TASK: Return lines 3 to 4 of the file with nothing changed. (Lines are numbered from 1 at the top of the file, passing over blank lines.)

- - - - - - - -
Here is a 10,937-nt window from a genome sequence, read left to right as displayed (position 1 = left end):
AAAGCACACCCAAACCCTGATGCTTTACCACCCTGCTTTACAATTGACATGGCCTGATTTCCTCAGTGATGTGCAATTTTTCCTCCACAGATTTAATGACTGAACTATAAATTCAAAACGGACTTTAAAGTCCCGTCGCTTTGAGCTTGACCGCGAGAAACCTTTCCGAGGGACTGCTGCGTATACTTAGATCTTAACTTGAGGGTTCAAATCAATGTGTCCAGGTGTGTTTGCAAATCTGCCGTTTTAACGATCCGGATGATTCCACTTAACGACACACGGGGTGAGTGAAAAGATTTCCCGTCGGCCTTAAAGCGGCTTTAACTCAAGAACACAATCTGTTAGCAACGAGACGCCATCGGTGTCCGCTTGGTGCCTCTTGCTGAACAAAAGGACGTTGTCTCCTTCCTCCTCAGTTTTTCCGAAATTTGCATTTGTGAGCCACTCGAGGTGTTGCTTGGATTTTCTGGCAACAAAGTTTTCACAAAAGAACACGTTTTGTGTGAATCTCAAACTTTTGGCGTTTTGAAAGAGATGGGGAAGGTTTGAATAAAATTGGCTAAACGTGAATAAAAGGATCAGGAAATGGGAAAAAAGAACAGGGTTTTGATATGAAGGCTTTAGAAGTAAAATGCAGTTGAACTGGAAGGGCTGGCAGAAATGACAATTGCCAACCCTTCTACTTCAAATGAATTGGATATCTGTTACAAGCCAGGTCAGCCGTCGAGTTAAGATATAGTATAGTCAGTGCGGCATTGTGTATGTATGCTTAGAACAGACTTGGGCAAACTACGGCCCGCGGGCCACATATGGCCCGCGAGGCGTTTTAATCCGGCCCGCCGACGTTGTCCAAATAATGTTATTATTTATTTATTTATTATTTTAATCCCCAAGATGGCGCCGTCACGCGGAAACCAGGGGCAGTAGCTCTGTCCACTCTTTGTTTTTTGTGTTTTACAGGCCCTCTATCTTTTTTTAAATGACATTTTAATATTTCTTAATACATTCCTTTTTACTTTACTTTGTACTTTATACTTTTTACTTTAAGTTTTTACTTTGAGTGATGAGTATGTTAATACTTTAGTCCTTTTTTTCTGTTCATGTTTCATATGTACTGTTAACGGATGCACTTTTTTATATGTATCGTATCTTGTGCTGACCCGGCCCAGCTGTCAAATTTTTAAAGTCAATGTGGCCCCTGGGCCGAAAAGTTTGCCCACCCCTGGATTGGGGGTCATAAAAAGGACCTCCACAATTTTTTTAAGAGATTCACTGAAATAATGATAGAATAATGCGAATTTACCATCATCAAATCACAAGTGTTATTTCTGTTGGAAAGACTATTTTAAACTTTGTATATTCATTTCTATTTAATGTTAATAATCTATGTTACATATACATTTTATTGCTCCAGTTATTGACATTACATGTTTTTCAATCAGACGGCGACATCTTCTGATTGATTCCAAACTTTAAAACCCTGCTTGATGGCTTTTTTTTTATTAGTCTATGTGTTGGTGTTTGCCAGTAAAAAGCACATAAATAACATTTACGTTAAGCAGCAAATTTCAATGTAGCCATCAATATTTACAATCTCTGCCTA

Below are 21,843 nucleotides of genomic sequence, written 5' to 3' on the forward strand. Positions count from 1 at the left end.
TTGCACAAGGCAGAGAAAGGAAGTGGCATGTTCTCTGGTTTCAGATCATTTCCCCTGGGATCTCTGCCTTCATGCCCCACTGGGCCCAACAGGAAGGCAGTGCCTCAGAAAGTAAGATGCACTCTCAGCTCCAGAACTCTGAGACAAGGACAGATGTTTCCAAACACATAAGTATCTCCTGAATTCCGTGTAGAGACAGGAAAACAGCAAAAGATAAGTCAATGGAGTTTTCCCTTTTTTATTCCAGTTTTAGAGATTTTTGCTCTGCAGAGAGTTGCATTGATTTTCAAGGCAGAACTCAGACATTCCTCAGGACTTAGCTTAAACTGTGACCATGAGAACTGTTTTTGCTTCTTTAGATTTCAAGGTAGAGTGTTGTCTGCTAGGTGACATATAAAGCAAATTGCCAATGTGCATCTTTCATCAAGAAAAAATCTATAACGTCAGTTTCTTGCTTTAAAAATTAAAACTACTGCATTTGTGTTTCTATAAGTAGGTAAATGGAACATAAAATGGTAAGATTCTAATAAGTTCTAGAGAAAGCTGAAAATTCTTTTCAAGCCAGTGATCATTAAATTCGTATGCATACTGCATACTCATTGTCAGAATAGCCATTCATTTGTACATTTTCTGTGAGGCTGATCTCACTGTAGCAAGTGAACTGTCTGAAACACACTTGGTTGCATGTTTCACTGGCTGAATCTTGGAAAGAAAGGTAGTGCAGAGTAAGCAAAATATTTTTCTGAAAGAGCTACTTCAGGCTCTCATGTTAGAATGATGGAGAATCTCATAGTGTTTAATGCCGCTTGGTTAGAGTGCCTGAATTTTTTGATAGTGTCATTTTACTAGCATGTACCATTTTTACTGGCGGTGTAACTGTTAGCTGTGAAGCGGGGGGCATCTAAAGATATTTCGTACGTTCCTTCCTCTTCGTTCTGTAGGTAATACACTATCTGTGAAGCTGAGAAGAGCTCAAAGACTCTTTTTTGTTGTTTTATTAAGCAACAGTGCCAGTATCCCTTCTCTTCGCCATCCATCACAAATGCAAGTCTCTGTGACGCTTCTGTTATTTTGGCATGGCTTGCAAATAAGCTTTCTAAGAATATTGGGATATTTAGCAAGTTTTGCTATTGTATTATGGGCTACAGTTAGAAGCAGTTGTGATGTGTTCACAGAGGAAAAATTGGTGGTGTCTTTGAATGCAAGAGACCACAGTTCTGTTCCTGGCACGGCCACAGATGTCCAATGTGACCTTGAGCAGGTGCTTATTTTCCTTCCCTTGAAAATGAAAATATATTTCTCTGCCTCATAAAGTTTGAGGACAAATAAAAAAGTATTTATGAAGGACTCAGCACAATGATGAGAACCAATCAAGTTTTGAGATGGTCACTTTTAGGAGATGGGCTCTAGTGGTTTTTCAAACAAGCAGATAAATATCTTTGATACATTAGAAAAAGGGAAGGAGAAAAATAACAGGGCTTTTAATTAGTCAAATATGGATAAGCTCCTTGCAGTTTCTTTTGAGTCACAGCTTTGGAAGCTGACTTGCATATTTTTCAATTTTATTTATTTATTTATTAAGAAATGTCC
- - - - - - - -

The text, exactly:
Below are 21,843 nucleotides of genomic sequence, written 5' to 3' on the forward strand. Positions count from 1 at the left end.
TTGCACAAGGCAGAGAAAGGAAGTGGCATGTTCTCTGGTTTCAGATCATTTCCCCTGGGATCTCTGCCTTCATGCCCCACTGGGCCCAACAGGAAGGCAGTGCCTCAGAAAGTAAGATGCACTCTCAGCTCCAGAACTCTGAGACAAGGACAGATGTTTCCAAACACATAAGTATCTCCTGAATTCCGTGTAGAGACAGGAAAACAGCAAAAGATAAGTCAATGGAGTTTTCCCTTTTTTATTCCAGTTTTAGAGATTTTTGCTCTGCAGAGAGTTGCATTGATTTTCAAGGCAGAACTCAGACATTCCTCAGGACTTAGCTTAAACTGTGACCATGAGAACTGTTTTTGCTTCTTTAGATTTCAAGGTAGAGTGTTGTCTGCTAGGTGACATATAAAGCAAATTGCCAATGTGCATCTTTCATCAAGAAAAAATCTATAACGTCAGTTTCTTGCTTTAAAAATTAAAACTACTGCATTTGTGTTTCTATAAGTAGGTAAATGGAACATAAAATGGTAAGATTCTAATAAGTTCTAGAGAAAGCTGAAAATTCTTTTCAAGCCAGTGATCATTAAATTCGTATGCATACTGCATACTCATTGTCAGAATAGCCATTCATTTGTACATTTTCTGTGAGGCTGATCTCACTGTAGCAAGTGAACTGTCTGAAACACACTTGGTTGCATGTTTCACTGGCTGAATCTTGGAAAGAAAGGTAGTGCAGAGTAAGCAAAATATTTTTCTGAAAGAGCTACTTCAGGCTCTCATGTTAGAATGATGGAGAATCTCATAGTGTTTAATGCCGCTTGGTTAGAGTGCCTGAATTTTTTGATAGTGTCATTTTACTAGCATGTACCATTTTTACTGGCGGTGTAACTGTTAGCTGTGAAGCGGGGGGCATCTAAAGATATTTCGTACGTTCCTTCCTCTTCGTTCTGTAGGTAATACACTATCTGTGAAGCTGAGAAGAGCTCAAAGACTCTTTTTTGTTGTTTTATTAAGCAACAGTGCCAGTATCCCTTCTCTTCGCCATCCATCACAAATGCAAGTCTCTGTGACGCTTCTGTTATTTTGGCATGGCTTGCAAATAAGCTTTCTAAGAATATTGGGATATTTAGCAAGTTTTGCTATTGTATTATGGGCTACAGTTAGAAGCAGTTGTGATGTGTTCACAGAGGAAAAATTGGTGGTGTCTTTGAATGCAAGAGACCACAGTTCTGTTCCTGGCACGGCCACAGATGTCCAATGTGACCTTGAGCAGGTGCTTATTTTCCTTCCCTTGAAAATGAAAATATATTTCTCTGCCTCATAAAGTTTGAGGACAAATAAAAAAGTATTTATGAAGGACTCAGCACAATGATGAGAACCAATCAAGTTTTGAGATGGTCACTTTTAGGAGATGGGCTCTAGTGGTTTTTCAAACAAGCAGATAAATATCTTTGATACATTAGAAAAAGGGAAGGAGAAAAATAACAGGGCTTTTAATTAGTCAAATATGGATAAGCTCCTTGCAGTTTCTTTTGAGTCACAGCTTTGGAAGCTGACTTGCATATTTTTCAATTTTATTTATTTATTTATTAAGAAATGTCC